Posts Tagged With: morning routines

Day 119: I woke up differently, this morning

Waking up, this morning, felt different.

Here’s what I noticed:

Even though I was having some anxiety-based dreams, right before I awoke (where I was trying to find my way through a huge concrete compound, with lots of elevators, accompanied by people whose motives and feelings towards me were ambiguous, at best) …

Even though I usually access worries or problem-solving as I am first waking up  …

This morning, I awoke towards peace.

And when my thoughts first turned towards this blog post (moments after awakening), the title that occurred to me was, “How to Move Towards Peace,”  because I wanted to share this feeling and my newly hatched “wisdom” about it.

But I’m not sure whether I have the wisdom, yet, to formulate a “How To.”

For now, I just want to express gratitude that my natural inclination, this morning, was to move toward peace, to find moments of it before and as I was reaching consciousness, and to know that I might encounter moments of that in others, today.

I don’t need to encounter it today, but I am open to seeing it.  In this moment, I feel open to seeing  everything else I encounter today.

Including my son, who just woke up.

Thanks for meeting me here, today.

Categories: personal growth | Tags: , , , , , , , | 4 Comments

Day 55: There is NOTHING I have to do today (AND antidotes)

The title of this post is a thought I had, right after I woke up today.

There is NOTHING I have to do today.

And that’s a rare thought for me, these days, for lots of reasons.

For one thing, this year I have committed  to writing a blog post, every day. That commitment is something I chose, for myself, but it’s also a commitment I’ve made to you, dear reader.

But yesterday — for the first time in This Blogging Adventure — I wrote a complete post ahead of time, which I intended to post today.

While I’ve created several drafts of Possible Future Posts before, yesterday was the first time I packaged up a complete post, spell-checked it, tagged it, and had it ready and raring to go. And I liked the post when I wrote it, and I still like it. I’m intending to post it sometime soon (even though I’ve decided, at this point, not to post it today).

However, having that post written and all ready to go affected me this morning. I felt different when I woke up. Instead of being uneasy when I first woke up, I could have this unusual thought:

There is NOTHING I  have to do today.

Now, one might argue that premise  —  that there is NOTHING I have to do today — was faulty, even though I had a post all ready to go. That is, when I woke up,  I DID have something I needed to do today regarding my blog post — I needed to Click and Publish that pre-written post.

But the obligation of clicking and posting the blog post didn’t count as Something I Had To Do — it was too quick and easy.

So I was still able to stay with that thought after I woke up.  There is NOTHING I have to do today.

And, ladies and gentlemen, I will now  present yet another possible challenge to this Amazing Premise, that There is NOTHING I have to do today.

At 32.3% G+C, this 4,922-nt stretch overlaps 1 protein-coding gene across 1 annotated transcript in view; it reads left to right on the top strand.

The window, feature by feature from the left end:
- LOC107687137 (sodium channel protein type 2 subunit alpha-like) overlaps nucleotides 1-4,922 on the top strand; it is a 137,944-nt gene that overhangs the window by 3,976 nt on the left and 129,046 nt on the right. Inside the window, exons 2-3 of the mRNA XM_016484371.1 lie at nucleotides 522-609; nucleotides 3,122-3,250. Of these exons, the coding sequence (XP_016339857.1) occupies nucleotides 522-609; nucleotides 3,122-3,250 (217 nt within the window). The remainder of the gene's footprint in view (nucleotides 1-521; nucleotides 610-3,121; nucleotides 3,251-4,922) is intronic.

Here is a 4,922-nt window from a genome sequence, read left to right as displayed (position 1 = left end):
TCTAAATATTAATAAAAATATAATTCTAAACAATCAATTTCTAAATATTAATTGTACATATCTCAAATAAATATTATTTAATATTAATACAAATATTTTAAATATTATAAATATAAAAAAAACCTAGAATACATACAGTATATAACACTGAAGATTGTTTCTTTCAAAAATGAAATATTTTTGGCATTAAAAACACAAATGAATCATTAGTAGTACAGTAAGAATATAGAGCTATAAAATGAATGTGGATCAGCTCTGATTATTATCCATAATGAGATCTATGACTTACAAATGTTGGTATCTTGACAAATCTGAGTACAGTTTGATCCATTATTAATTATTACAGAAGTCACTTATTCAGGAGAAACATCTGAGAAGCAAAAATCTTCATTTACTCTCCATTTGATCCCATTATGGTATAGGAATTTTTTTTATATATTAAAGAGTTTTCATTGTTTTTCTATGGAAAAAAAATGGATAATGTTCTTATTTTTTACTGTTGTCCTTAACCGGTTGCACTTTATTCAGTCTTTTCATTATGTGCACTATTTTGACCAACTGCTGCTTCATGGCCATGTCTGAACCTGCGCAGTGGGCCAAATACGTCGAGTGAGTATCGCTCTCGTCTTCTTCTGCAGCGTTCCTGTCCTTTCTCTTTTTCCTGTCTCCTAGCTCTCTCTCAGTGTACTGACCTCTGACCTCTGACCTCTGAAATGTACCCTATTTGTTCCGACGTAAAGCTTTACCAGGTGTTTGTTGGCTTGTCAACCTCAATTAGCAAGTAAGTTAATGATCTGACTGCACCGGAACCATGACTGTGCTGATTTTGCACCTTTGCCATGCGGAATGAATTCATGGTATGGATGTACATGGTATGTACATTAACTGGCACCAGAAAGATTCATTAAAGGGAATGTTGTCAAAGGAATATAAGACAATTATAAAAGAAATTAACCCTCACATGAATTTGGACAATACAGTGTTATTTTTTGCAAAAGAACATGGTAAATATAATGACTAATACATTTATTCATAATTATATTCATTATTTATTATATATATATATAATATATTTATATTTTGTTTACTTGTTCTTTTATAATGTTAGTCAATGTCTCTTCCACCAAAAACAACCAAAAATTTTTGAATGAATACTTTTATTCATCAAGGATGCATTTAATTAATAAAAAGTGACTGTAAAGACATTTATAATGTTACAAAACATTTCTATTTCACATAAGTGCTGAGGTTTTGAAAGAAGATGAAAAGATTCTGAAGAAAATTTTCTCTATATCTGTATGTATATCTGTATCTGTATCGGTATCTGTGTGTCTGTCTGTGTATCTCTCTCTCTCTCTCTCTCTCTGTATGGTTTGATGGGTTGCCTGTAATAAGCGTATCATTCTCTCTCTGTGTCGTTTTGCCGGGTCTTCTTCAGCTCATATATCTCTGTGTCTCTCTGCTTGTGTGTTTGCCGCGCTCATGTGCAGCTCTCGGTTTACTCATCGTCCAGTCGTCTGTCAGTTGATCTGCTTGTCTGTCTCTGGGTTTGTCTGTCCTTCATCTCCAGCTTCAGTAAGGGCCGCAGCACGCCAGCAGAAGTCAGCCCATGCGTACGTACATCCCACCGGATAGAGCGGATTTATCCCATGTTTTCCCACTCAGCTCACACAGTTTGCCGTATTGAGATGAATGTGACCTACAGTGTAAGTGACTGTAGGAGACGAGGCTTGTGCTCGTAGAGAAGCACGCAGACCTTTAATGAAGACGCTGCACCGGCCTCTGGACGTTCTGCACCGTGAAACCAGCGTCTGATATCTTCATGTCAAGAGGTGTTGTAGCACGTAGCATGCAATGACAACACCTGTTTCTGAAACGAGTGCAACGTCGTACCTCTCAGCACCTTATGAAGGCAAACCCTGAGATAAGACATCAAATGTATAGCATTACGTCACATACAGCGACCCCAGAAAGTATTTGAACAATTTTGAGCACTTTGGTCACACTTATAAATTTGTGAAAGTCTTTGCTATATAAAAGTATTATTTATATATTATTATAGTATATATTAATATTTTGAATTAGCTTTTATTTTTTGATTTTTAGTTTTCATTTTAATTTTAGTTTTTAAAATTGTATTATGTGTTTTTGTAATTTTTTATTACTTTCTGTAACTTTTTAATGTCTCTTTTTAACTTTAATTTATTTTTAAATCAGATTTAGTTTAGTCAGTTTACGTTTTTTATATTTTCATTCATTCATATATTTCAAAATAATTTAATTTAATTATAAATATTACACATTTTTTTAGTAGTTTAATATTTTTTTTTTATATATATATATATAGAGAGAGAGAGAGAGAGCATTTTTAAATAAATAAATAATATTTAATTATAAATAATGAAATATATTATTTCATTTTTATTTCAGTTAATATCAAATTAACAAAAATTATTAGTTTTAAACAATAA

There are things I have to do today, to survive — like breathing.

But I’m choosing not to count those, either.

Okay, now  — because this will help me — I’m going to Go Mathematical On Your Ass.  That is, I am going to formulate an equation of Something I Have to do,  in order to further convince myself that there is NOTHING I have to do today.

(For those of you who don’t like — or assume you’re incompetent in — math, don’t worry.  I’ve already pretty much stated these points, although not in mathematical form. The Mathematical Portion of this Blog Post will  be over soon, and you can always skim through or skip this portion of the post)

(And for those of you who DO like math and/or know more about math than my 60-year-old brain is able to remember right now, don’t worry. The Mathematical Section of this Blog Post will be over soon, and you can always skim through or skip this portion of the post.)

The Mathematical Portion of this Blog Post

Something I Have To Do =  Something I’ve Committed To Do OR Something That is Due by the End of Today AND NOT Something That Takes Less Than 5 Seconds AND NOT Something I Do Automatically or Need to Do to Survive.


Phew!  Now that THAT’s over with, I can present the evidence that There is NOTHING I have to do today, as follows:

It’s a weekend, so I don’t have to go into work.

My blog post for the day is written.

There is nothing else due by the end of today.

I’m not counting things that would take more than five seconds.

I’m not counting things, like breathing or eating, that I would do automatically or for survival.

Therefore, I have proven, to my satisfaction:

There is NOTHING I have to do today.


Here’s a 4-minute “peaceful interlude” I just found onYouTube to represent that “Ahhhhhhhhh” I just typed above:


That piece, from “Peer Gynt,” was the exact music I was hearing in my head, as I was imagining a peaceful interlude. And it only took me about 3 seconds  to find that video on YouTube.

Now, dear reader, at this point in this post (that I didn’t have to write, because There is NOTHING I have to do today), I have a question for you.

Did you watch the whole video?

Because I didn’t.

I could have. And that would have been great, I know.  I could have used it as a Mindfulness Exercise.

For those of you who might be interested in reading more about what I mean by “a Mindfulness Exercise,”  check out this italicized explanation:

When I say that I could have used the YouTube video as a Mindfulness Exercise, I mean that I could have focused on taking in — through my senses of sight and hearing — the experience of being present with that video, as much as possible. I could have used that video as a way to practice being in the moment, noticing that my mind might be wandering, letting go of judgment about that, and then gently redirecting my wandering thoughts back to focusing on  the video, again and again. (Here are some things I often tell people to prepare them right before we do a mindfulness exercise: (1) There is no right or wrong way to do this, (2) Your mind is going to wander, because that’s what our minds do, (3) This is not about focusing perfectly on something, (4) When other thoughts come in, notice them, let go of them without judgment, and gently refocus your attention, and (5) Mindfulness is not so much about the focusing, it’s about returning to the focusing, again and again.

I do a lot of mindfulness exercises, at work, with people. And I think practicing mindfulness is really helpful.

However, I didn’t want to do a mindfulness exercise for myself, while I was writing this post, using that YouTube video. And I didn’t have to (because There is NOTHING I have to do today).